Could the glyphosate in your bread be harming you?

Could glyphosate in your bread be harming your health and gut microbiome? Time to switch to organic

Glyphosate in our bread
Is bread harming our health?

Bread is perhaps the oldest and most prominent of all man-made foods, it predates agriculture and there is evidence of its continuous use in some parts of the world for over 20,000 years. In essence, all you need to make bread is grains (flour) and a little water, the kneaded dough will rise (leaven) if left, because of the presence of naturally occurring sourdough microbes in the air.  Then all you have to do is bake, sounds simple, doesn’t it?

The problem is that to make a greater profit from bread production, some of the natural processes, used for tens of thousands of years, have to be modified. For example, greater mechanisation in bread production1 allows lower quality (lower protein) grains to be used, reducing the nutritional value of the bread we consume. Modern chemicals are also having an increasing role in our food production, including grain farming. The Government’s own figures show that the area treated with glyphosate in the UK increased by a quarter between 2014 – 20162.

So why the ‘glyphosate revolution’ in food production, what value does it add and what are the likely consequences to our health? Glyphosate is an active ingredient in some weedkillers, such as Roundup (developed by Monsanto). It is used on the soil to kill weeds before young plants emerge, and in the case of wheat, it is sprayed onto ripening crops to improve yields in a process called ‘drying’. We know that glyphosate is in the soil, the water, in our grain, in our bread and therefore in us3.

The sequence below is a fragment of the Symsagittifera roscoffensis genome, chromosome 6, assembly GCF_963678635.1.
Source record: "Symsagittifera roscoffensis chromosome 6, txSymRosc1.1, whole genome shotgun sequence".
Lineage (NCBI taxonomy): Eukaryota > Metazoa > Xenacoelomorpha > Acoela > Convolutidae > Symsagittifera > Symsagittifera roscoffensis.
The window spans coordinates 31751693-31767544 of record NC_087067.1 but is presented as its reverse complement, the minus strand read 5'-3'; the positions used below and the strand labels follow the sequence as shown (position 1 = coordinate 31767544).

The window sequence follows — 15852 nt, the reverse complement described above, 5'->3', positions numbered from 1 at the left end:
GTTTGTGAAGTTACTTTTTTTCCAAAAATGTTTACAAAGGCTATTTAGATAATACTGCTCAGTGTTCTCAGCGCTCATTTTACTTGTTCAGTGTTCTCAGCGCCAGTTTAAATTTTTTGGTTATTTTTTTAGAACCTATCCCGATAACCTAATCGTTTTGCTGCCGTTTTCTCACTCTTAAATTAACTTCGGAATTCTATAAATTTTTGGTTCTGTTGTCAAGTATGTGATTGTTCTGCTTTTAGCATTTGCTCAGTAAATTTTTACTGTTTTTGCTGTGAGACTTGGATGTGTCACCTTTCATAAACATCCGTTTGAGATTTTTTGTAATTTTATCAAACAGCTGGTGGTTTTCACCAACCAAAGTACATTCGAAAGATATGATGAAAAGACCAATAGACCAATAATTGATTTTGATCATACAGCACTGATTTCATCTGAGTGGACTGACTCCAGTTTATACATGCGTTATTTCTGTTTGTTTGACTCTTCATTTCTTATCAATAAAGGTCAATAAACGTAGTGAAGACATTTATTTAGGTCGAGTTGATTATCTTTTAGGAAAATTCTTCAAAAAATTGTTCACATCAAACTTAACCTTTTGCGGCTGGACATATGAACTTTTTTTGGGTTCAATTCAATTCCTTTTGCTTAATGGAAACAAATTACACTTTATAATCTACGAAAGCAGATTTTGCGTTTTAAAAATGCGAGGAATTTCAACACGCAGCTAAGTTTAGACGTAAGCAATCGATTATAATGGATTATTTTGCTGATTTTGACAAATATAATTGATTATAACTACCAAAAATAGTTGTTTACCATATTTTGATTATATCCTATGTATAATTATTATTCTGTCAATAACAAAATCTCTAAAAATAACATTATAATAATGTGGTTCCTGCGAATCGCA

There was a time in our recent past when we generally believed in scientists and our government’s ability to regulate science for the common good. Health problems linked to human contact with glyphosate have been discussed for many years. In 2015 the World Health Organisation (WHO) found that the available evidence indicated glyphosate was ‘probably carcinogenic’ to humans4. Over a dozen countries have banned or limited the use of glyphosate, yet in many nations, it continues to be consumed by the wider population in different forms, despite evidence of its potential to harm.

So what’s all this got to do with Gut Well Soon? Unsurprisingly some organisations that make profits from the production, sale and use of glyphosate continue to maintain, that at the levels humans ingest the substance, there is no increased risk of developing cancer. However, courts are awarding billions of dollars in damages against Monsanto following claims that exposure to Roundup caused cancers5. There is also credible evidence that glyphosate has an impact on the microbiome, even at very low levels of ingestion. Meaning that our gut health may be declining because the food we eat has been tainted with chemicals.